Naturally, underground fans sniffed at such a brash, bolshy sound and the plethora of crossover hits with straight R&B pop choruses they saw as selling out hip hops original ideal of showcasing MC virtuosity. But it was far too late to worry about such things. Even as mainstream hip hop was stealing from R&B, R&B was stealing hip hops street suss and attitude. Before long the genres were almost indistinguishable from each other, a fact neatly symbolised by the union of the great King Rat Jay Z and the Queen of R&B, Beyonce. Suddenly, with those two leading the way, black music became more about the brand and transmedia empire building than the beats. Hip hop became just one in a multitude of brain numbing, soul crushing leisure options before Nas, the most credible hip hop artist for over a decade, solemnly announced ‘Hip Hop is Dead’.
Now while I can’t help thinking Nas’s tongue was firmly in his cheek, that one record kicked up such a storm every major hip hop artist, critic and part time B boy felt the need to respond. But it did kick off a healthy debate on the state of hip hop. Having been a commercial proposition for over 25 years, a long time for any genre to stay relevant, 2006 seemed as good a time as any to pronounce the death sentence.
There is no doubt that the vigour and invention of the first few years of the noughties had made the rest of the decade sound stale and fatigued. Instigated by the new urban R&B mash up it was an indisputable fact that hip hop was no longer irrigating the mainstream with new beats and styles or producing major album statements, give or take an 808’s & Heartbreak. It had even stopped coming up with compelling new personalities, the last being Kanye West and Lil Wayne who’s ‘A Milli’ was one of hip hops last great songs.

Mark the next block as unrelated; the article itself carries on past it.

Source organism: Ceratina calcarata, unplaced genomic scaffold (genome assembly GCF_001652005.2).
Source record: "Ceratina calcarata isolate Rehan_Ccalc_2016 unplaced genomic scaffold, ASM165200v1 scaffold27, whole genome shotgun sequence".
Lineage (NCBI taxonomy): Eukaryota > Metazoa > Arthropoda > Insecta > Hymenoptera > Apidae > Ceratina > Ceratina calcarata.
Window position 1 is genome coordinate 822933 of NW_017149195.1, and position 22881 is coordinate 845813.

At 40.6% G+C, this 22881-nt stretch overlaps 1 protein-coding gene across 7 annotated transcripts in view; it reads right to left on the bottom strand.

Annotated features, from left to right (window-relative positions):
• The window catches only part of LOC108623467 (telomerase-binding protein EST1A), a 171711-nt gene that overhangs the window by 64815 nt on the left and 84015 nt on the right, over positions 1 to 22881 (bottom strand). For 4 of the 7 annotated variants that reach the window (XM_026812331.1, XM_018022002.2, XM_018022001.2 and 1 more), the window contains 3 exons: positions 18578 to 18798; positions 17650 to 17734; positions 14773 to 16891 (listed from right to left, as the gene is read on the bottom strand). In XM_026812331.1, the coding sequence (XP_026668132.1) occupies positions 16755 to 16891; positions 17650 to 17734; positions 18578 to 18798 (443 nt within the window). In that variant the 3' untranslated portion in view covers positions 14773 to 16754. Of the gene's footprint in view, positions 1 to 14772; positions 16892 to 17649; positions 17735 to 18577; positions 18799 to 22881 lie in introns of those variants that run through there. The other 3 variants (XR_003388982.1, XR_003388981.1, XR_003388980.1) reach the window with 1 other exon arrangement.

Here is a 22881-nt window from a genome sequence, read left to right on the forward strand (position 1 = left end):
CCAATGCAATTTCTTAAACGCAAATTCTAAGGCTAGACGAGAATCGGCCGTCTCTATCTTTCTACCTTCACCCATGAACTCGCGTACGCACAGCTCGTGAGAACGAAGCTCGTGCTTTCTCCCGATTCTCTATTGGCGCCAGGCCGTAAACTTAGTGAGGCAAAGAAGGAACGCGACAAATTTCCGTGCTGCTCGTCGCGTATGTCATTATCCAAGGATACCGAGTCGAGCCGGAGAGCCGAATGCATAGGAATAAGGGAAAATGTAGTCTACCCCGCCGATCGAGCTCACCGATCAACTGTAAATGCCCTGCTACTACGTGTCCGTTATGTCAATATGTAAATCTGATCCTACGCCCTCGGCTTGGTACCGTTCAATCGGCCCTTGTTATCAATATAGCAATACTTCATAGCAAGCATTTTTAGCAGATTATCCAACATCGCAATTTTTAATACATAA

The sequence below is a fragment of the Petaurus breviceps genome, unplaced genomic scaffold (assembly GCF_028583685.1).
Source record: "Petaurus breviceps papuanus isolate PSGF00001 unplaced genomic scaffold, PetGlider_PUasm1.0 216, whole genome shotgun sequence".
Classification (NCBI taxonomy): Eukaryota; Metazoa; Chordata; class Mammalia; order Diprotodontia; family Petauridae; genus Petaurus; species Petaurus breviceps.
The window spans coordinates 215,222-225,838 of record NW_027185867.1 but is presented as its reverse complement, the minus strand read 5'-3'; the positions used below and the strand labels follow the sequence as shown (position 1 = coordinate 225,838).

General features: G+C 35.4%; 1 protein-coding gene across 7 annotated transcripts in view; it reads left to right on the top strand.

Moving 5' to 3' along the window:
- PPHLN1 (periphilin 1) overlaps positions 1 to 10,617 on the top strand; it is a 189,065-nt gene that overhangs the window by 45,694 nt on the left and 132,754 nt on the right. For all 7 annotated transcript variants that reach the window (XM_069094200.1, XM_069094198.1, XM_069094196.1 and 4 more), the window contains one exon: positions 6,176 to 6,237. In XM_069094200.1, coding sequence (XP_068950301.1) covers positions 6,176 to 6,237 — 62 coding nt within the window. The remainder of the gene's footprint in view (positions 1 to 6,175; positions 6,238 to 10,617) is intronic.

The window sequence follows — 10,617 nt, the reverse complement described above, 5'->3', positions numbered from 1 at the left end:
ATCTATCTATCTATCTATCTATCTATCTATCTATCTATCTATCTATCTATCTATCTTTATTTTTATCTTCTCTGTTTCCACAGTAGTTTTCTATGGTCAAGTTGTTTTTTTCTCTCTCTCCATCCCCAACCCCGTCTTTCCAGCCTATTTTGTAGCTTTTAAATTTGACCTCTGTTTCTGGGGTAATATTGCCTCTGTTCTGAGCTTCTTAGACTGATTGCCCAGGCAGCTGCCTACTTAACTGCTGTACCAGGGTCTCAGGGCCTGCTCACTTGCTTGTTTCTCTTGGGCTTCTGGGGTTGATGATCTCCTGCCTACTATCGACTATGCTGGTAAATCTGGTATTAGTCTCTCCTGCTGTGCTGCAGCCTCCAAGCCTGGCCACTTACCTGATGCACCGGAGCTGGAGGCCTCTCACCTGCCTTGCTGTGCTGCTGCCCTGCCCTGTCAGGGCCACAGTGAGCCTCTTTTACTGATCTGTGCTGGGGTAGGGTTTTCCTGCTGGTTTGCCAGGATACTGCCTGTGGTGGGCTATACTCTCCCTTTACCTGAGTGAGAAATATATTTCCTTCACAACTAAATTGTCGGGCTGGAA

For the final years of the noughties, hip hop was a desperately unmemorable procession of production line robots with lyrics trudging a hedonistic treadmill of bling and booty, punctuated by the occasional inane dance craze. Even the sound of hip hop, always its saving grace in the absence of political engagement or MC as poet depth, had deteriorated. All the odd angles and eerie spaces had been flattened out, replaced by portentous digi synth fanfares, plastic autotune and lumbering beats, pre-degraded to sound good on YouTube and mobiles. The underground too stopped imposing itself on the consciousness. Like the lo-fi indie it so often resembled it puttered on much like it had through the nineties, odd flashes of genius like Cannibal Ox, Quasimoto, Madvillain barely causing a ripple in the outside world.
Now, I’d never say hip hop really is dead because no music ever truly dies yet most would admit it is doing a fairly good impersonation of being terminally ill. What hip hop taught me, like no other music before or since, is that it can be the most thrilling noise there is but judging by its output in recent years, it's now a deadening force as a listening experience even though it continues to hold in awe the musical imagination and personal ambitions of Black American youth.
Given past forms like jazz, rhythm and blues, funk and house, I doubt very much that they have no more surprises up their sleeves in terms of future sound and style, but it could well be that the next big thing will never arrive until they tire of hip hop, throw off the shackles of those three decades of history and turn against it. Only the future will tell but here’s hoping.